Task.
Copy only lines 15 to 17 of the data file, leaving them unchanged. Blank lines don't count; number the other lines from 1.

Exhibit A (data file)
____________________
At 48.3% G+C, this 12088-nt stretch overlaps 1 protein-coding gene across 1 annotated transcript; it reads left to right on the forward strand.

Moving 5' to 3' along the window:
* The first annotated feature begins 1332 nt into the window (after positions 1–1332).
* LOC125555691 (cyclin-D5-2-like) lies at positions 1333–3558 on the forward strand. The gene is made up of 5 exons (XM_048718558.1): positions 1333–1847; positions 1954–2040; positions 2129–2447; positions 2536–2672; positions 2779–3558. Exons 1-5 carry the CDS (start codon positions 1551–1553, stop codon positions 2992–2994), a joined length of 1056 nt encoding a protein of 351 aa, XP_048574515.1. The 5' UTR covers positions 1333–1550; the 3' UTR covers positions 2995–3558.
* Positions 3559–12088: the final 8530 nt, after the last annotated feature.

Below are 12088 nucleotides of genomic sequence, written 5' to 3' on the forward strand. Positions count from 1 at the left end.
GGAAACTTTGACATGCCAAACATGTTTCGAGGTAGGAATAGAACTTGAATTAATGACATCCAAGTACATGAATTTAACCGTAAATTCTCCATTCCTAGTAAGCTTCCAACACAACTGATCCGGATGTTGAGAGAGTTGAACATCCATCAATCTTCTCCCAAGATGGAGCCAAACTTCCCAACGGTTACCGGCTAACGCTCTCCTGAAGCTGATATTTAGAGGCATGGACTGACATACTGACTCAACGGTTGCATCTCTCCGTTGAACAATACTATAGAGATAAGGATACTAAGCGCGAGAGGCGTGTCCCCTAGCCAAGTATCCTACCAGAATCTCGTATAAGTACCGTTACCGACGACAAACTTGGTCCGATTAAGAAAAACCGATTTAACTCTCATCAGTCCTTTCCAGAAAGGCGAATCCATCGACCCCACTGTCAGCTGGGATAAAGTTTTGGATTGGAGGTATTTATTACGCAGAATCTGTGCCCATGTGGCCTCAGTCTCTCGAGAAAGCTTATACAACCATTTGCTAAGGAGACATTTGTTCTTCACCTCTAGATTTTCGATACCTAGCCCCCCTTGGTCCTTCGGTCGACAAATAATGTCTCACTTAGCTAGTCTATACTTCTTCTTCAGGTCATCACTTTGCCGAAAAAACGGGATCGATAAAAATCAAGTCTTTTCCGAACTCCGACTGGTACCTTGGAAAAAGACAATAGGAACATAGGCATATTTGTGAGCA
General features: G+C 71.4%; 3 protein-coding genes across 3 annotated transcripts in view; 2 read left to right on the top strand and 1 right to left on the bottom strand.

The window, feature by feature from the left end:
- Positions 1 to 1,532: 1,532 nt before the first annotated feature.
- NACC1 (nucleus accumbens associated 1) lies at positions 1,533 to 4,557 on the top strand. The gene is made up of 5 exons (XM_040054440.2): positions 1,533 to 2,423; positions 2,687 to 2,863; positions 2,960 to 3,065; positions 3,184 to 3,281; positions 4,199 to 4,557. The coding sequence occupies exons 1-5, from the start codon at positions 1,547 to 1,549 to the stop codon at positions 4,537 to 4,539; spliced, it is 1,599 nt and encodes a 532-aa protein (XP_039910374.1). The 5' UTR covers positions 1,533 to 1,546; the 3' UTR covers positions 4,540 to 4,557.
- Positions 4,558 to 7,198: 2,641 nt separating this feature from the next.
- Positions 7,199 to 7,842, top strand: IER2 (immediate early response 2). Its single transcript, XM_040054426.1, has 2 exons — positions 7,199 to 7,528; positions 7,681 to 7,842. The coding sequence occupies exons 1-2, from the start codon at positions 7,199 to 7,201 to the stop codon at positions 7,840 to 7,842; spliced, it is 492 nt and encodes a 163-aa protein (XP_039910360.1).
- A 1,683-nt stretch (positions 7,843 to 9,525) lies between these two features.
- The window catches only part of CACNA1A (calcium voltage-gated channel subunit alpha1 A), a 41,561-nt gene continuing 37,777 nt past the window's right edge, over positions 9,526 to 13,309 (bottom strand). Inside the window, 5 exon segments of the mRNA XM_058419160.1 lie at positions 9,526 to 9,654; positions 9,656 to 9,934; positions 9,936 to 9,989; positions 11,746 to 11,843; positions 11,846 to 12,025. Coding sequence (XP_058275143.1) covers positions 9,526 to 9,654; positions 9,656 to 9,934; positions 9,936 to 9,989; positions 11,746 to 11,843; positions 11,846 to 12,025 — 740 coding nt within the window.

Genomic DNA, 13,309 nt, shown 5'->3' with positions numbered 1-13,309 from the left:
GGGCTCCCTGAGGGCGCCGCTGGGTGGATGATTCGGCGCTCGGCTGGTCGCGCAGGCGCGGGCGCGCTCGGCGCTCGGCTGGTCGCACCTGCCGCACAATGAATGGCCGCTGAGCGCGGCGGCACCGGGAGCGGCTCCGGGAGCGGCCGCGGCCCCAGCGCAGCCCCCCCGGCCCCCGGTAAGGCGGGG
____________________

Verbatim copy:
- The window catches only part of CACNA1A (calcium voltage-gated channel subunit alpha1 A), a 41,561-nt gene continuing 37,777 nt past the window's right edge, over positions 9,526 to 13,309 (bottom strand). Inside the window, 5 exon segments of the mRNA XM_058419160.1 lie at positions 9,526 to 9,654; positions 9,656 to 9,934; positions 9,936 to 9,989; positions 11,746 to 11,843; positions 11,846 to 12,025. Coding sequence (XP_058275143.1) covers positions 9,526 to 9,654; positions 9,656 to 9,934; positions 9,936 to 9,989; positions 11,746 to 11,843; positions 11,846 to 12,025 — 740 coding nt within the window.

Genomic DNA, 13,309 nt, shown 5'->3' with positions numbered 1-13,309 from the left:
GGGCTCCCTGAGGGCGCCGCTGGGTGGATGATTCGGCGCTCGGCTGGTCGCGCAGGCGCGGGCGCGCTCGGCGCTCGGCTGGTCGCACCTGCCGCACAATGAATGGCCGCTGAGCGCGGCGGCACCGGGAGCGGCTCCGGGAGCGGCCGCGGCCCCAGCGCAGCCCCCCCGGCCCCCGGTAAGGCGGGG